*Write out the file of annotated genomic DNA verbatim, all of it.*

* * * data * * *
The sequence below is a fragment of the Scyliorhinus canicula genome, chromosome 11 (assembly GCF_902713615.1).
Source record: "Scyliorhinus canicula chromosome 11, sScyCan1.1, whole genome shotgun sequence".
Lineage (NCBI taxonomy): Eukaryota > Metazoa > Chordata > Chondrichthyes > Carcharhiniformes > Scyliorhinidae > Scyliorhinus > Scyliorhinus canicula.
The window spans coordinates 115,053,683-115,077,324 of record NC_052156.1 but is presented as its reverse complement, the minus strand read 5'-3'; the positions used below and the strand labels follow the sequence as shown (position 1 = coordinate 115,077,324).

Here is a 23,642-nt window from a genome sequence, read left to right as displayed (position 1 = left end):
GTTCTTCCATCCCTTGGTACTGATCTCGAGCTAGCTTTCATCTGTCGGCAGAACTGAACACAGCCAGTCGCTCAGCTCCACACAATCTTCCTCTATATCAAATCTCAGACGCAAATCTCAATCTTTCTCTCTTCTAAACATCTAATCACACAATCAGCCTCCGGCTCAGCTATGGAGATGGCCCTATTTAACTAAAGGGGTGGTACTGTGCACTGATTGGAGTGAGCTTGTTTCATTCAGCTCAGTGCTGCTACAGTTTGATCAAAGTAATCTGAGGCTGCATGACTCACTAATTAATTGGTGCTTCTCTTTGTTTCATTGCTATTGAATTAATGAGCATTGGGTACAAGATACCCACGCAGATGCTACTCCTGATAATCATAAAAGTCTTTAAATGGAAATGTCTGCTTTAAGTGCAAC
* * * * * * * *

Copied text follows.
The sequence below is a fragment of the Scyliorhinus canicula genome, chromosome 11 (assembly GCF_902713615.1).
Source record: "Scyliorhinus canicula chromosome 11, sScyCan1.1, whole genome shotgun sequence".
Lineage (NCBI taxonomy): Eukaryota > Metazoa > Chordata > Chondrichthyes > Carcharhiniformes > Scyliorhinidae > Scyliorhinus > Scyliorhinus canicula.
The window spans coordinates 115,053,683-115,077,324 of record NC_052156.1 but is presented as its reverse complement, the minus strand read 5'-3'; the positions used below and the strand labels follow the sequence as shown (position 1 = coordinate 115,077,324).

Here is a 23,642-nt window from a genome sequence, read left to right as displayed (position 1 = left end):
GTTCTTCCATCCCTTGGTACTGATCTCGAGCTAGCTTTCATCTGTCGGCAGAACTGAACACAGCCAGTCGCTCAGCTCCACACAATCTTCCTCTATATCAAATCTCAGACGCAAATCTCAATCTTTCTCTCTTCTAAACATCTAATCACACAATCAGCCTCCGGCTCAGCTATGGAGATGGCCCTATTTAACTAAAGGGGTGGTACTGTGCACTGATTGGAGTGAGCTTGTTTCATTCAGCTCAGTGCTGCTACAGTTTGATCAAAGTAATCTGAGGCTGCATGACTCACTAATTAATTGGTGCTTCTCTTTGTTTCATTGCTATTGAATTAATGAGCATTGGGTACAAGATACCCACGCAGATGCTACTCCTGATAATCATAAAAGTCTTTAAATGGAAATGTCTGCTTTAAGTGCAAC